two things i carry with me where ever i go. rain or shine. good mood or bad. winter or summer. my knitting AND my camera. when the mood strikes me, i snap snap and snap.
i happen to know it's NOT against the law to photograph a public building or public goings-on. i also happen to know a LOT of law enforcement people don't understand that. what's a person to do? if you continue to protest, you most likely will be arrested. of course you'll be let go, but not until after you're carted down to the station and goddess only knows what else.
this HAS to stop. this IS america. land of the free and all, right?
Freedom of photography: Police, security often clamp down despite public right
By Annys ShinWashington Post Staff Writer
A few weeks ago, on his way to work, Matt Urick stopped to snap a few pictures of the U.S. Department of Housing and Urban Development's headquarters. He thought the building was ugly but might make for an interesting photo. The uniformed officer who ran up to him didn't agree. He told Urick he was not allowed to photograph federal buildings.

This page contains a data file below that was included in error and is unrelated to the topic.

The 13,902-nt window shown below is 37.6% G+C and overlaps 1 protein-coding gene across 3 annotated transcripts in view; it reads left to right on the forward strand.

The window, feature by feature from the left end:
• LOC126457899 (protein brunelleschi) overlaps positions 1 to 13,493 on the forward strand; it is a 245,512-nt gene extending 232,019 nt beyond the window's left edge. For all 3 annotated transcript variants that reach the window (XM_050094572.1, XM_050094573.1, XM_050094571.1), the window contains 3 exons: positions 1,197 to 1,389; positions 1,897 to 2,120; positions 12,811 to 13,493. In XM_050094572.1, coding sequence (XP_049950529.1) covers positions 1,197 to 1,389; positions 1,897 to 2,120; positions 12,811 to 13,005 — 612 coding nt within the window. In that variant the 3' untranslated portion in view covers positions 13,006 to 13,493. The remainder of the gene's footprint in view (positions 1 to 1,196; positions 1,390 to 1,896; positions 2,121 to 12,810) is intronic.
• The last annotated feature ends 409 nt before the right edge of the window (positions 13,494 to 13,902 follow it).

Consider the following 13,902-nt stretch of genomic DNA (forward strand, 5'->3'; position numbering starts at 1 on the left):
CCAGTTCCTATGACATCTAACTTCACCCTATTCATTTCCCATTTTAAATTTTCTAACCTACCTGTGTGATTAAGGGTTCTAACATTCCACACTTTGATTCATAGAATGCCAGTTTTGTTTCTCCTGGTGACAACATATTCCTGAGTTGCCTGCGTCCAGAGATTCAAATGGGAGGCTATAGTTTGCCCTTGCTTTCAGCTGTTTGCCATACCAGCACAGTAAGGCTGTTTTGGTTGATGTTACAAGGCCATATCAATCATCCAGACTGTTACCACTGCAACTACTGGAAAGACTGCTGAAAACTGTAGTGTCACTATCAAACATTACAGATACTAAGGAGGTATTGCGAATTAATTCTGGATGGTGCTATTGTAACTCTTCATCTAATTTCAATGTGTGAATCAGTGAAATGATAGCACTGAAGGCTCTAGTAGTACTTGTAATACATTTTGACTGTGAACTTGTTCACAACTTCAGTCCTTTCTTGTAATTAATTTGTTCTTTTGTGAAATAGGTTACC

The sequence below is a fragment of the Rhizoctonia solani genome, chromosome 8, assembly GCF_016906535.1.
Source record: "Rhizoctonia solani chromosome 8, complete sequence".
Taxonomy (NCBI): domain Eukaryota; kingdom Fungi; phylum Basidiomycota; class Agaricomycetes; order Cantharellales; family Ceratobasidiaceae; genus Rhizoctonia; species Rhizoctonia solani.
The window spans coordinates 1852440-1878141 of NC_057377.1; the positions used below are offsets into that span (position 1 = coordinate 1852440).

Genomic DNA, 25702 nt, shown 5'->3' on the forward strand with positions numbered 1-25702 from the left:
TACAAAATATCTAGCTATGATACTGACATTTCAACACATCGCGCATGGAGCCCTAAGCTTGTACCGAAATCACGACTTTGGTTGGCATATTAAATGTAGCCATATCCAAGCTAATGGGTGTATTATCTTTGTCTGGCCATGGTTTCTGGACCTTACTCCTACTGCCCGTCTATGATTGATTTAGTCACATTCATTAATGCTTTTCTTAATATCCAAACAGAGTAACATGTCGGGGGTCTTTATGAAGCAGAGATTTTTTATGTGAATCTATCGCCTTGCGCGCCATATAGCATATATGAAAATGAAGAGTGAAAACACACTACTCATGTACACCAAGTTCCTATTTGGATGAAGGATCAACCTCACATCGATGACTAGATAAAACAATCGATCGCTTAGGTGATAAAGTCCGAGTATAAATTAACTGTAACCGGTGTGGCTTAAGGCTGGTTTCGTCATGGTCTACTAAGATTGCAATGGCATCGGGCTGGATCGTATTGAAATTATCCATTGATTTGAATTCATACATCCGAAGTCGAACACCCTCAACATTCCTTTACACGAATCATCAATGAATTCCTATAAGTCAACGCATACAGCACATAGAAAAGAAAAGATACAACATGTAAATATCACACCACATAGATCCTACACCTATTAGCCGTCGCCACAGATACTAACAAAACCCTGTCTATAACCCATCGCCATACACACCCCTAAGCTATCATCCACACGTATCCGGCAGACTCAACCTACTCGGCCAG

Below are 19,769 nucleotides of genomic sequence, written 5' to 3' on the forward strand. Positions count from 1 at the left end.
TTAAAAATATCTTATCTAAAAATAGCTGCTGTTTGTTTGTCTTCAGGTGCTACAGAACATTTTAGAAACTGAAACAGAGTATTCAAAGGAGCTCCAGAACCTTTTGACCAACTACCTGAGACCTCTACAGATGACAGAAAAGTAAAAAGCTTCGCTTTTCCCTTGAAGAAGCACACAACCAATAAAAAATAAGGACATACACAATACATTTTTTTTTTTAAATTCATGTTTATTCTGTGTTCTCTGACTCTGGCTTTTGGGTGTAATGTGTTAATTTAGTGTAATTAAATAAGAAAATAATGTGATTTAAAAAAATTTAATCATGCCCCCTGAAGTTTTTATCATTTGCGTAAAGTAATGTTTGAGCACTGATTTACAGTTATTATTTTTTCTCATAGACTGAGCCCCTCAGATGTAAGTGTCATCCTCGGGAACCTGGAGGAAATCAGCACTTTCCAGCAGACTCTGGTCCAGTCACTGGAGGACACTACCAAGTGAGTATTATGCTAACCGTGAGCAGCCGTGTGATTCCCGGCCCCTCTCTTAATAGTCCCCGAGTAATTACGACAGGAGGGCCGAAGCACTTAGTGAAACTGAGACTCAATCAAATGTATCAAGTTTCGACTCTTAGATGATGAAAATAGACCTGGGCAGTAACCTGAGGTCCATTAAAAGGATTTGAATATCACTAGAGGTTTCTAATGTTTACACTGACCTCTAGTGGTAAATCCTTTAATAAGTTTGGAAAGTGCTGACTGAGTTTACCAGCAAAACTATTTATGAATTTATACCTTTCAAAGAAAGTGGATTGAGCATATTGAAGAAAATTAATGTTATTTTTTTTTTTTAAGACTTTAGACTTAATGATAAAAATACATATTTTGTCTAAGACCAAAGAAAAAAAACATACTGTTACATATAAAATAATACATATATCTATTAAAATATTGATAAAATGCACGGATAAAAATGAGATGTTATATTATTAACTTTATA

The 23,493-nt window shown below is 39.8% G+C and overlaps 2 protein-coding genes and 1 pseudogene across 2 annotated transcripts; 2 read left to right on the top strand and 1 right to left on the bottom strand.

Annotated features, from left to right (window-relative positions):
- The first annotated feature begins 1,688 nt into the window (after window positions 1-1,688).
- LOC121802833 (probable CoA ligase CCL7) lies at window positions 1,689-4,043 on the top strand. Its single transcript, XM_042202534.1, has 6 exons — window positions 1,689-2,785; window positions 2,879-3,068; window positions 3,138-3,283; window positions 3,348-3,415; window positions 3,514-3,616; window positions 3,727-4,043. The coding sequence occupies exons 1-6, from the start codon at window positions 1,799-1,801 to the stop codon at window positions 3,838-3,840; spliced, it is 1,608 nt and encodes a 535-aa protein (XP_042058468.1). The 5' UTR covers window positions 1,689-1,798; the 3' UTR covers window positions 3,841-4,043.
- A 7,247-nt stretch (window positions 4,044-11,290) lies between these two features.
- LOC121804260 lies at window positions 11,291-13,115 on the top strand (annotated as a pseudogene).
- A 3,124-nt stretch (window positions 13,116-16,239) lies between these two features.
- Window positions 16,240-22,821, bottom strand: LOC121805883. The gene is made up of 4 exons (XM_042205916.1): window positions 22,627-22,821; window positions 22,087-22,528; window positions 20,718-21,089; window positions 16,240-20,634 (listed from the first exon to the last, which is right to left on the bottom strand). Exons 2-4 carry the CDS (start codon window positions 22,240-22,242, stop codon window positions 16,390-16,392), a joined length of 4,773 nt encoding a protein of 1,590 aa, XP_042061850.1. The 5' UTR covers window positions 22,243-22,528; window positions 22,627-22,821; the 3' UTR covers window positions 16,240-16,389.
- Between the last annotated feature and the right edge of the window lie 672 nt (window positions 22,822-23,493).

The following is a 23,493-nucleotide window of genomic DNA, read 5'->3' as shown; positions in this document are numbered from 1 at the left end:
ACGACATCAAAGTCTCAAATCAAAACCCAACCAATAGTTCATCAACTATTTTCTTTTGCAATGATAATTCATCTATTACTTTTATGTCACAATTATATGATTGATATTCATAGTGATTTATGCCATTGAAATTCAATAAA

Urick wanted to tell the guard that there are pictures of the building on HUD's Web site, that every angle of the building is visible in street views on Google Maps and that he was merely an amateur photographer, not a threat. But Urick kept all this to himself.
"A lot of these guys have guns and are enforcing laws they obviously don't understand, and they are not to be reasoned with," he said. After detaining Urick for a few minutes and conferring with a colleague on a radio, the officer let him go...............